Yesterday, students were introduced to our new unit of study: Myth Madness. Basically, it is a contest among eight Olympian gods and goddesses to determine who is the strongest using a bracket system similar to the one often seen during basketball season for March Madness. In this contest, students research two gods/goddesses at a time and evaluate the information to determine which is the strongest. The final decision should not just be based on physical strength. Other factors to consider include intelligence, character traits, relationships with other gods and mankind, etc. To accomplish this they gather facts from a set of sources and fill in a graphic organizer.
Today the students arrive to class having completed the research on the first set of gods: Apollo vs Hephaestus. Using chart paper, we discuss them one at a time and add notes about each ones strengths and weaknesses on a T-chart. Sometimes this is tricky because certain attributes can be seen as either a strength or weakness depending on perspective: Hephaestus was married to the beautiful goddess Aphrodite, but their marriage was an unhappy one because she continually betrayed him. Students enjoy expressing their thoughts on what to add to the chart and from this experience will be more successful as they work with greater independence. Two examples of student notes appear here and here. As you will see, one shows greater detail than the other. Some thoughts on that appear here:
Having filled in the strengths and weaknesses charts, it is now time to begin the writing process by making a plan using this Argument Map as a graphic organizer. It is found in Common Core Literacy Lesson Plans, Ready-to-Use Resources, 6-8 by Lauren Davis (Eye on Education, 2013).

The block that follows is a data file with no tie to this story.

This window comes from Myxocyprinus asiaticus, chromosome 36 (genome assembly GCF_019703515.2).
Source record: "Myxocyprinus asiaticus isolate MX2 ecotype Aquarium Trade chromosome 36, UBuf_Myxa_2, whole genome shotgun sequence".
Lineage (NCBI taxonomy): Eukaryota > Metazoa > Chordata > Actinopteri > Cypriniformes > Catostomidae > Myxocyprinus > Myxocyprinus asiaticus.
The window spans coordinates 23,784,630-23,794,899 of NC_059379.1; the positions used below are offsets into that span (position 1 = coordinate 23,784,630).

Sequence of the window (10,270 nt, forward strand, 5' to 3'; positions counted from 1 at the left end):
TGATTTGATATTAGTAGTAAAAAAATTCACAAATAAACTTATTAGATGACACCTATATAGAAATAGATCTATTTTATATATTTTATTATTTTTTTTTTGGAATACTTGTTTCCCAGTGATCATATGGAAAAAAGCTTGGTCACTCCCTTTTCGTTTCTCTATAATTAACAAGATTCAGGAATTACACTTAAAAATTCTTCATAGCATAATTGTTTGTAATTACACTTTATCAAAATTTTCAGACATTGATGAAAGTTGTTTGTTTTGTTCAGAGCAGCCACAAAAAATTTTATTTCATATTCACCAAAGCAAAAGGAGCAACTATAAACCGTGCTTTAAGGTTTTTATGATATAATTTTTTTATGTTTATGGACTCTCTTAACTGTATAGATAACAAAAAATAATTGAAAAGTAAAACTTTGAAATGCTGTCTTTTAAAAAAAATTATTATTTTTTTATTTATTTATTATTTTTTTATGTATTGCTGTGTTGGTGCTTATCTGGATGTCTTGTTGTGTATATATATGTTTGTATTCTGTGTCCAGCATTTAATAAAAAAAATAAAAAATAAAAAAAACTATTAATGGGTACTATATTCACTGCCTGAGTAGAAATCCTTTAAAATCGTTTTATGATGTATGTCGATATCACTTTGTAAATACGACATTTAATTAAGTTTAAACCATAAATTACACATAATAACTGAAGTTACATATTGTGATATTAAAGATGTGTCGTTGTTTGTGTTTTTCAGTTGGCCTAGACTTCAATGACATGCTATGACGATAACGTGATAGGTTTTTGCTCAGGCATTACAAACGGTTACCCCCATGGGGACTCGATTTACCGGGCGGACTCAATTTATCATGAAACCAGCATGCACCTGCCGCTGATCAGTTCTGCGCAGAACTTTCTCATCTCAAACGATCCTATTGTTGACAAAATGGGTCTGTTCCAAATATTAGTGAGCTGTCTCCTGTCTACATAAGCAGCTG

We also refer back to the Myth Madness Guidelines as a reminder of what to include in this paragraph. It is at this time that students state their choice of Apollo or Hephaestus as the stronger god in the section titled “Introduce Your Claim” and provide some background, such as who his parents are and what he is the god of. Then they review their research notes and number the top three reasons for this deciding on this god in the column titled “Order” on that document. These reasons are added to the Argument Map and each must be supported by an explanation in the Evidence column. To generate ideas, students consider the questions: What does it look like? and Why is it important? A completed worksheet appears here.
Of course, everyone is interested in finding out who received the most votes as winner for this class. So to end this lesson, students add a check mark to the strengths/weaknesses chart for either Apollo or Hephaestus. And the winner is…